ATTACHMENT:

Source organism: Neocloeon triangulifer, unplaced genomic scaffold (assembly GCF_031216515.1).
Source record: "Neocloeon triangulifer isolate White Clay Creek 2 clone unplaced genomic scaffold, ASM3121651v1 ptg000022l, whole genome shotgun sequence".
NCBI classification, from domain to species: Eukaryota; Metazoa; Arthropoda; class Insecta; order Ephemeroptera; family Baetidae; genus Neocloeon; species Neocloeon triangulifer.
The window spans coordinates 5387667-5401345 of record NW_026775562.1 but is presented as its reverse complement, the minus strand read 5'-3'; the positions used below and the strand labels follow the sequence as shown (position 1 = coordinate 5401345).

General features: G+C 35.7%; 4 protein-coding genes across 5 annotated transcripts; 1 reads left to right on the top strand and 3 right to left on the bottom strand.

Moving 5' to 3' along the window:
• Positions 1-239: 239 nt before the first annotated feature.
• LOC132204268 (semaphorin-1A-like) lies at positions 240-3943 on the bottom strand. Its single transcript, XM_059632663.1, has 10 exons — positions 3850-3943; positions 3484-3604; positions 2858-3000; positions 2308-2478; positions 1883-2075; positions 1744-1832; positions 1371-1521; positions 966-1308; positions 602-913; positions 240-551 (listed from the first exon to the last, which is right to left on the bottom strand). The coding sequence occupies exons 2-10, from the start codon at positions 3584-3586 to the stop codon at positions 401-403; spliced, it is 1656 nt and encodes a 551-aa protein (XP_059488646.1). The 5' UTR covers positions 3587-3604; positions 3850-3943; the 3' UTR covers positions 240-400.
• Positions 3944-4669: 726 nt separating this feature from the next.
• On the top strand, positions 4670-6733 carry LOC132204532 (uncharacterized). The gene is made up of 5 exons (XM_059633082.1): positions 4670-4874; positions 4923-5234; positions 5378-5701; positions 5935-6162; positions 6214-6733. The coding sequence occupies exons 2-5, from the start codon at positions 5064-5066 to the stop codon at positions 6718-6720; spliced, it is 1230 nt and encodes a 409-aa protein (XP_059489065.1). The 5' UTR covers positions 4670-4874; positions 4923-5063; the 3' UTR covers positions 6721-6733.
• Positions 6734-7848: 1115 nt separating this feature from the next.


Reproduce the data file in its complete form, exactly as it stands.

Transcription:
Source organism: Neocloeon triangulifer, unplaced genomic scaffold (assembly GCF_031216515.1).
Source record: "Neocloeon triangulifer isolate White Clay Creek 2 clone unplaced genomic scaffold, ASM3121651v1 ptg000022l, whole genome shotgun sequence".
NCBI classification, from domain to species: Eukaryota; Metazoa; Arthropoda; class Insecta; order Ephemeroptera; family Baetidae; genus Neocloeon; species Neocloeon triangulifer.
The window spans coordinates 5387667-5401345 of record NW_026775562.1 but is presented as its reverse complement, the minus strand read 5'-3'; the positions used below and the strand labels follow the sequence as shown (position 1 = coordinate 5401345).

General features: G+C 35.7%; 4 protein-coding genes across 5 annotated transcripts; 1 reads left to right on the top strand and 3 right to left on the bottom strand.

Moving 5' to 3' along the window:
• Positions 1-239: 239 nt before the first annotated feature.
• LOC132204268 (semaphorin-1A-like) lies at positions 240-3943 on the bottom strand. Its single transcript, XM_059632663.1, has 10 exons — positions 3850-3943; positions 3484-3604; positions 2858-3000; positions 2308-2478; positions 1883-2075; positions 1744-1832; positions 1371-1521; positions 966-1308; positions 602-913; positions 240-551 (listed from the first exon to the last, which is right to left on the bottom strand). The coding sequence occupies exons 2-10, from the start codon at positions 3584-3586 to the stop codon at positions 401-403; spliced, it is 1656 nt and encodes a 551-aa protein (XP_059488646.1). The 5' UTR covers positions 3587-3604; positions 3850-3943; the 3' UTR covers positions 240-400.
• Positions 3944-4669: 726 nt separating this feature from the next.
• On the top strand, positions 4670-6733 carry LOC132204532 (uncharacterized). The gene is made up of 5 exons (XM_059633082.1): positions 4670-4874; positions 4923-5234; positions 5378-5701; positions 5935-6162; positions 6214-6733. The coding sequence occupies exons 2-5, from the start codon at positions 5064-5066 to the stop codon at positions 6718-6720; spliced, it is 1230 nt and encodes a 409-aa protein (XP_059489065.1). The 5' UTR covers positions 4670-4874; positions 4923-5063; the 3' UTR covers positions 6721-6733.
• Positions 6734-7848: 1115 nt separating this feature from the next.